Now a big group of experts is calling for the retraction of this criticism, because of numerous “errors”. In fact there are no less than 180 people, many of them prominent scientists with long careers behind them, signing the letter. And 180 dinosaurs can’t be wrong, can they?
- CSPI: Scientists Call for Retraction of BMJ Feature on Dietary Guidelines
- CSPI: Letter Requesting BMJ to Retract “Investigation”
The low-fat diet is dying. There’s no good health reason to avoid natural saturated fat, like butter. Most informed people know that now, most people that is… except for the aging experts in charge.
Two ways to shut your critics up
There are two favored tactics of people in charge who happen to be wrong, when they want to silence their critics. Number one is appeal to authority. They are running the show, so they must be right. Right? Why get 180 signatures to a letter? The number is clearly over the top (while still only a tiny percentage of all the nutrition researchers out there).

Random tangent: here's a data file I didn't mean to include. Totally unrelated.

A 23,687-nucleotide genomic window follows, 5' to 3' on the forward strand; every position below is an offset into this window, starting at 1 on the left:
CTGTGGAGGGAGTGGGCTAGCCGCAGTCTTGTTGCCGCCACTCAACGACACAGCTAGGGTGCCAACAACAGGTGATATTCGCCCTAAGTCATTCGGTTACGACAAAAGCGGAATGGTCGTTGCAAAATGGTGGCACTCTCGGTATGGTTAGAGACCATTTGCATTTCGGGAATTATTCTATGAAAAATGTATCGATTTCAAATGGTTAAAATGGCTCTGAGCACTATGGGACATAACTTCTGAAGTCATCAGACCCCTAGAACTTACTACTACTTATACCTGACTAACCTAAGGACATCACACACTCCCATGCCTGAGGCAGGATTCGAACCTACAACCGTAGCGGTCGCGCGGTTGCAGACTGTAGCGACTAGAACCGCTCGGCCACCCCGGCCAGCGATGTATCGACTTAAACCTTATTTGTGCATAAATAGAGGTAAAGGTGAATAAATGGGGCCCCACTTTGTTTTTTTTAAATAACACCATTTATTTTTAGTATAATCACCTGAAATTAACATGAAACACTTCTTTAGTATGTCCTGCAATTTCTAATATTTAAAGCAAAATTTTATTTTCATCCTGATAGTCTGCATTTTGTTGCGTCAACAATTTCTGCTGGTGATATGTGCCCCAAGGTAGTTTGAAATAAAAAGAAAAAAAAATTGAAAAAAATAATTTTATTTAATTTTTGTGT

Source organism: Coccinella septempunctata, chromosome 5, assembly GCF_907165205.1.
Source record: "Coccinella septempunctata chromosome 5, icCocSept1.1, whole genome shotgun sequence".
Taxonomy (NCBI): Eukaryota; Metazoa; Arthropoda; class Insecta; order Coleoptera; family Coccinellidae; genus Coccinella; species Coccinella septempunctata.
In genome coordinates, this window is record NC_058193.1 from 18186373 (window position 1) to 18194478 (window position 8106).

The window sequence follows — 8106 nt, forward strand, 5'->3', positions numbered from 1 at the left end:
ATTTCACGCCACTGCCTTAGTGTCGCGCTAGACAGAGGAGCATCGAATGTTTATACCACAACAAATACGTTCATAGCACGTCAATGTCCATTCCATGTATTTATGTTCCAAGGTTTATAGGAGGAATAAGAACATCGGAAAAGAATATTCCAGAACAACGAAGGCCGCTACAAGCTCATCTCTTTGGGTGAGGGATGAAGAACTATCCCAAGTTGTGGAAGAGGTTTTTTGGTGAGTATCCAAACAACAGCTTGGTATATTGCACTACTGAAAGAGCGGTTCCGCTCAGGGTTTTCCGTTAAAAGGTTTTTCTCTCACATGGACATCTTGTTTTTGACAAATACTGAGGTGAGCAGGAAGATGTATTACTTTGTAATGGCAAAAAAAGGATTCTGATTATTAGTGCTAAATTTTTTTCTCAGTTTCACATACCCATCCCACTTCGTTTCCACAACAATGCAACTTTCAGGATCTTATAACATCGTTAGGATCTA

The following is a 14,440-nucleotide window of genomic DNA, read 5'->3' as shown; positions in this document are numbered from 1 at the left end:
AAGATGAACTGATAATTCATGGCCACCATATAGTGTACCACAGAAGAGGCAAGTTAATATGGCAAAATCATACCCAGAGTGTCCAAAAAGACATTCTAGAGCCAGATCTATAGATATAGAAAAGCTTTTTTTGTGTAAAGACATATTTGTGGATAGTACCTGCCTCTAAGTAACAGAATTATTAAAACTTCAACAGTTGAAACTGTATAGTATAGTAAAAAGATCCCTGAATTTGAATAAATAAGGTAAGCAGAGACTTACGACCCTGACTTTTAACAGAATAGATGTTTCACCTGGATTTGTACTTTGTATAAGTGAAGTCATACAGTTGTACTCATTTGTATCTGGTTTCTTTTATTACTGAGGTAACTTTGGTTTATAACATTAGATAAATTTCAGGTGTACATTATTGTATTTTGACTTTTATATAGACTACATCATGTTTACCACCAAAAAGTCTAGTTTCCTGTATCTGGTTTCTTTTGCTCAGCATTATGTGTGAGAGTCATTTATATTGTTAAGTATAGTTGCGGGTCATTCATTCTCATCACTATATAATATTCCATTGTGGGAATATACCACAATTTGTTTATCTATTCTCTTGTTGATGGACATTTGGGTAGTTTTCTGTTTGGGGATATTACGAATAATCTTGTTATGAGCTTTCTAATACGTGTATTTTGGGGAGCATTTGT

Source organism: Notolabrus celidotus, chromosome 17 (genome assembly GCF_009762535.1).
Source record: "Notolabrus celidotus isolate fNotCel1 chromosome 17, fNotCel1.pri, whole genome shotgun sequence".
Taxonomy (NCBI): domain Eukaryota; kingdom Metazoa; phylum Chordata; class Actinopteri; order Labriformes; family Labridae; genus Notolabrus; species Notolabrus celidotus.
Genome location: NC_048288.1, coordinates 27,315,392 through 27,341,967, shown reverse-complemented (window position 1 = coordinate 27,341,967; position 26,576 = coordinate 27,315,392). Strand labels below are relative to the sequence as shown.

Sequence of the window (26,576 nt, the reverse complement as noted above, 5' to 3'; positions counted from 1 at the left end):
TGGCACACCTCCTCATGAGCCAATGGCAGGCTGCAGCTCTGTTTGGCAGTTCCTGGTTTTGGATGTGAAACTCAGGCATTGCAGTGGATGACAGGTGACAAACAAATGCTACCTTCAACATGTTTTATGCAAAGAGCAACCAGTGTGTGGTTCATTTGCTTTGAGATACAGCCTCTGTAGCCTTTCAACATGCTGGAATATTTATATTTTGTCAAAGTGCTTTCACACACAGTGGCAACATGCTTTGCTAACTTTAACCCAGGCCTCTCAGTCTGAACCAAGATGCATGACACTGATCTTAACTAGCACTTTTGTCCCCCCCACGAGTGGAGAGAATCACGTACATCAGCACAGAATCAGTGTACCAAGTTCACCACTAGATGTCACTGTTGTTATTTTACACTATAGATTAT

The second favored tactic is attacking the critic instead of the message (ad hominem attacks). This includes mentioning that your critic has written a book on the subject, as well as finding any little error or perceived error. The implication being that if there are any small errors there’s no reason to believe the main message either.
Was a report published in February of 1980 or was it in fact published in May of that year? Did the Dietary Guidelines for Americans recommend to not eat eggs or did they, in fact, only advise people to switch to egg whites or egg substitutes? That’s the level of nitpicking going on.
History goes on
Nothing in this niggling about details or bloated list of signatures can change the arc of history. The low-fat diet has been proven to be useless for preventing heart disease and the least effective diet for losing weight. The asteroid has already hit and the 80s style fat phobia, like recommending skim milk, is a dying. No appeal to authority can change that.